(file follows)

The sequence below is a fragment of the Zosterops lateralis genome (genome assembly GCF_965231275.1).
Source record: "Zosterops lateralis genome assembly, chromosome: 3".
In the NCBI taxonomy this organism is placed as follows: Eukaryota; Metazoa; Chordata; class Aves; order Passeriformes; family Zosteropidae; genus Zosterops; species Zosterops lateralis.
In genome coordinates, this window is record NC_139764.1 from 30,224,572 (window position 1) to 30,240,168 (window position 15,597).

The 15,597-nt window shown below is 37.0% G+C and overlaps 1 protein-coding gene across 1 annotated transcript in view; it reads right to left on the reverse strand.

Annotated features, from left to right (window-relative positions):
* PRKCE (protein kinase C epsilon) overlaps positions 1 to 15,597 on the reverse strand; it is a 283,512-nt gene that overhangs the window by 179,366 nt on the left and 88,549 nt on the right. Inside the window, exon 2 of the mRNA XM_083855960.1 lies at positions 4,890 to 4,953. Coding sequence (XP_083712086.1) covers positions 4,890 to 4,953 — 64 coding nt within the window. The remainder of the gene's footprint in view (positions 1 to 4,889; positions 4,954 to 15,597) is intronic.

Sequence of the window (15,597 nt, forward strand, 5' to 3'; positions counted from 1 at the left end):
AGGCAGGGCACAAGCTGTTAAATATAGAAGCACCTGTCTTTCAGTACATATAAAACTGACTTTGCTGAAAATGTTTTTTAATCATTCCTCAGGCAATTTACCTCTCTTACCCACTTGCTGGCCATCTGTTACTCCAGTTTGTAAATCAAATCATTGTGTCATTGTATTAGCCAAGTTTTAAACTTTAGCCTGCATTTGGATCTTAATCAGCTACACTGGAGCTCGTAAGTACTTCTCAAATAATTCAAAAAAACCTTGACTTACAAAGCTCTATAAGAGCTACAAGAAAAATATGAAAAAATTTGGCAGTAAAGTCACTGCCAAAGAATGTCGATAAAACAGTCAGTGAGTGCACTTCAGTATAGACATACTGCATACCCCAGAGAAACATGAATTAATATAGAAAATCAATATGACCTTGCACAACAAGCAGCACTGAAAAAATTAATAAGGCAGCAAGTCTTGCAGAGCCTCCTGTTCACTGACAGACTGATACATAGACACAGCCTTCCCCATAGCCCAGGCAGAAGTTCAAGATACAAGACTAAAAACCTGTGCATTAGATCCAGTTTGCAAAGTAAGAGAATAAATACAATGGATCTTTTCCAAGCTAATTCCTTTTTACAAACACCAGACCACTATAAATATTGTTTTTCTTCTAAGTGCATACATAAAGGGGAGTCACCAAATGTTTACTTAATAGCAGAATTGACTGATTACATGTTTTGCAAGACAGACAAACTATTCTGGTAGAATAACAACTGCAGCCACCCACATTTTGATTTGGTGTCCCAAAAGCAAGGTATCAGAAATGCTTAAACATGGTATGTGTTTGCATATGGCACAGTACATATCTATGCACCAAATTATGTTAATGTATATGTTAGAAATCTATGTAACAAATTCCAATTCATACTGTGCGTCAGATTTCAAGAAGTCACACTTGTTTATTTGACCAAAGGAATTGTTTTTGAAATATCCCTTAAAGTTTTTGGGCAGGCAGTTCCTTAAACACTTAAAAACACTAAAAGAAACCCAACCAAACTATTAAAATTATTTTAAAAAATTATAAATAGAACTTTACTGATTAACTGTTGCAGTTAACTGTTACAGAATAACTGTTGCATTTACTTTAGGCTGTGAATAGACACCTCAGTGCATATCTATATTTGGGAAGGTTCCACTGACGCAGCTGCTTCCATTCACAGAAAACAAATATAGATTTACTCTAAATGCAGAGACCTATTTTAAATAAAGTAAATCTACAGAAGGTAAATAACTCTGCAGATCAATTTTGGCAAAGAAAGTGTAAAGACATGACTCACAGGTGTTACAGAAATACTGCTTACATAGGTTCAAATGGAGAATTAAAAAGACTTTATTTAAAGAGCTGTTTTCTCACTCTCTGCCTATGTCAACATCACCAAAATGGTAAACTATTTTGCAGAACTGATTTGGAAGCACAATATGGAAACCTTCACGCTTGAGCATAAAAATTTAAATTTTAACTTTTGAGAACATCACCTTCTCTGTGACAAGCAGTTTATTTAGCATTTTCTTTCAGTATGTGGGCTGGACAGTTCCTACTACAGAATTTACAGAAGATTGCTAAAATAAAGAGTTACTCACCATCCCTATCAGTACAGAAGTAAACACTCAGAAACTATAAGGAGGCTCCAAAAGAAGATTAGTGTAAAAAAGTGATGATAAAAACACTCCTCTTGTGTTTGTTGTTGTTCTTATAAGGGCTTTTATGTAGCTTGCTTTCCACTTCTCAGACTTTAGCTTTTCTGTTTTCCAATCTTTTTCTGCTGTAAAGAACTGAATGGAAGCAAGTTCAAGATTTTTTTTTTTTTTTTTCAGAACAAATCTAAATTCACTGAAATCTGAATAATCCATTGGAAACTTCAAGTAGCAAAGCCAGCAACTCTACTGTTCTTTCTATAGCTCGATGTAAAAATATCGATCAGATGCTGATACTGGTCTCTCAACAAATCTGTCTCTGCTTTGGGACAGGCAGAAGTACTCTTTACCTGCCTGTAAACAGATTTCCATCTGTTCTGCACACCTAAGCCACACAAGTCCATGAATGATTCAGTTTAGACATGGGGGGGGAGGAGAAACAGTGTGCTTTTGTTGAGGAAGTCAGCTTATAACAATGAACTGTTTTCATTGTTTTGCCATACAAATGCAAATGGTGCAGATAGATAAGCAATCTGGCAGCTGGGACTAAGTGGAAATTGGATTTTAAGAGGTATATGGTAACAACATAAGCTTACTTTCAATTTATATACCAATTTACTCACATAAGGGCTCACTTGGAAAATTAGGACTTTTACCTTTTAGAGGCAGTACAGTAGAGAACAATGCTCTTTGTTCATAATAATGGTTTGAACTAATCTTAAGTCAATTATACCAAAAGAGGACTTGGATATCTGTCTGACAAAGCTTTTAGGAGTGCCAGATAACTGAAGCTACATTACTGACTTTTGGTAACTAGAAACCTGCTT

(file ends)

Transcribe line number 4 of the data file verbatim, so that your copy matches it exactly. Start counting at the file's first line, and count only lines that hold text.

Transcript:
In genome coordinates, this window is record NC_139764.1 from 30,224,572 (window position 1) to 30,240,168 (window position 15,597).